Tag Archives: Layer

Spiritual Seasons

Sluggards do not plow in season;
    so at harvest time they look but find nothing.

Proverbs 20:4 (NIV)

Here in the state of Iowa Spring is beginning to appear. The temperatures have been slowing creeping into in the 60s and 70s during the day. The last of the giant mountain of Winter’s snow piled up in front of our house was finally completely melted this week. Our brown lawn is starting to “green-up” and the bare trees will soon have a green hue as the leaves begin to bud.

Friends, clients, and colleagues who have never experienced life in the Midwest will often tell me that I’m crazy to live here. It’s like spending your Winter in the arctic and your Summer in Death Valley. There is some truth to the face that we get to experience weather in all of its extremes. But, we also get to experience all four seasons in their unique, diverse distinctions in ways my friends never will.

Along my Life journey, I’ve come to understand that there is a spiritual lesson to be gained in the seasons of a year. Life, death, resurrection, renewal, struggle, trial, perseverance, change, and contentment. They are all part of creation’s perpetual story from Spring to Summer to Autumn to Winter each year.

As I read the proverb above this morning, I was struck by the word “season.” If I’m not disciplined to put in the word and plow in the Spring, then when Autumn’s harvest arrives and I need what is necessary to survive Winter, I have nothing. This means I might not survive to the next Spring.

But it wasn’t nature here in the agrarian land of Iowa that the proverb made me think about.

God’s base language is metaphor. Metaphor is layered with meaning. Here is the layer of meaning that the proverb surfaced for me in the quiet this morning…

Even as a successful farmer is disciplined in cultivating, planting, weeding, pruning, harvesting and storing, so there are spiritual disciplines that are required throughout the seasons of Life to prepare for the unknowns of future seasons.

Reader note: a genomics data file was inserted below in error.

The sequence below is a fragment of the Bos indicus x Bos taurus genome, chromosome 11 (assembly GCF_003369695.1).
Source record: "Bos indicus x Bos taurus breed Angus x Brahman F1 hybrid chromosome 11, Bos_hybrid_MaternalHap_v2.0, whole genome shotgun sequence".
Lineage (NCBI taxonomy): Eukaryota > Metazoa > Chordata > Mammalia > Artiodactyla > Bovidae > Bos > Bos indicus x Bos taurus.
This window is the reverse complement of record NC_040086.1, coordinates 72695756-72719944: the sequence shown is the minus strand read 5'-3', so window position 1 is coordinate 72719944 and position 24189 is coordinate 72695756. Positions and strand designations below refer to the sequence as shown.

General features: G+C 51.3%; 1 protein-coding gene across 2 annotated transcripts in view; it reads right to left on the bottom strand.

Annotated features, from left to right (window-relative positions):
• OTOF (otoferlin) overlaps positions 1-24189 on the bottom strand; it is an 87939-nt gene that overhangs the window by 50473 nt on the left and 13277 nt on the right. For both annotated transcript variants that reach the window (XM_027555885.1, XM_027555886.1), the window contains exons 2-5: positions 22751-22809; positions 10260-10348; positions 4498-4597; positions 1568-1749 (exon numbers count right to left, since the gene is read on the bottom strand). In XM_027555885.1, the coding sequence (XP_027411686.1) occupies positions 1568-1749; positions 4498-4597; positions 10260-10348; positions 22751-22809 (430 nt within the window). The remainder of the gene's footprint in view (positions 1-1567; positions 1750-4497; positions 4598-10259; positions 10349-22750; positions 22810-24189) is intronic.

As a young man, I was taught and mentored in spiritual disciplines such as quiet, study, Word, contemplation, prayer, introspection, sacrament, worship, fellowship, generosity, and service. These disciplines in life’s Spring-like seasons when things are good and life is easy are spiritual seeds. It takes mindfulness, time and discipline to sow them, cultivate them, and tend to them daily. But, they eventually grow and bloom into spiritual fruit such as love, joy, peace, faith, perseverance, and self-control. This fruit will be required when, eventually, Life’s harsh seasons of death, trial, and tragedy blow in unexpectedly.

In the quiet this morning I find myself thankful for those who taught me, schooled me, mentored me, and exemplified for me spiritual disciplines. Along Life’s road, I’ve witnessed and walked along-side individuals who had no spiritual reserves when seasons of tragedy caught them by surprise. Winter gets long if I have nothing stored up. Spiritually, I might not survive.

<— Click on Solomon for an indexed list of previous chapter-a-day posts from this series from Proverbs!

About This Post

These chapter-a-day posts began in 2006. It’s a very simple concept. I endeavor each weekday to read one chapter from the Bible. I then blog about my thoughts, insights, and feelings about the content of that chapter. Everyone is welcome to share this post, like this post, or add your own thoughts in a comment. Thank you to those who have become faithful, regular or occasional readers along the journey along with your encouragement.

In 2019 I began creating posts for each book, with an indexed list of all the chapters for that book. You can find the indexed list by clicking on this link.

Prior to that, I kept a cataloged index of all posts on one page. You can access that page by clicking on this link.

You can also access my audio and video messages, as well.

tomvanderwell@gmail.com @tomvanderwell

Unaltered original photo by Scott Mcleod via Flickr

Plans and Purposes

Commit to the Lord whatever you do,
    and he will establish your plans.

Proverbs 16:3 (NIV)

I just finished up an “over the coffee” conversation with Wendy this morning. We talked about race and culture. One of the observations we mulled over was that it’s very easy for things to be perceived as simple, binary, either-or issues when it’s just not. There are so many layers.

I find that the same can be true when reading through Proverbs. It’s really been hitting me as I journey through them this time around. The attraction of ancient sage wisdom is that they are simple. They are binary couplets. It’s wisdom or foolishness, hard work or sloth, honesty or lies, pride or humility. They are easily absorbed and understood. It’s easy to take them at face value and that typically works.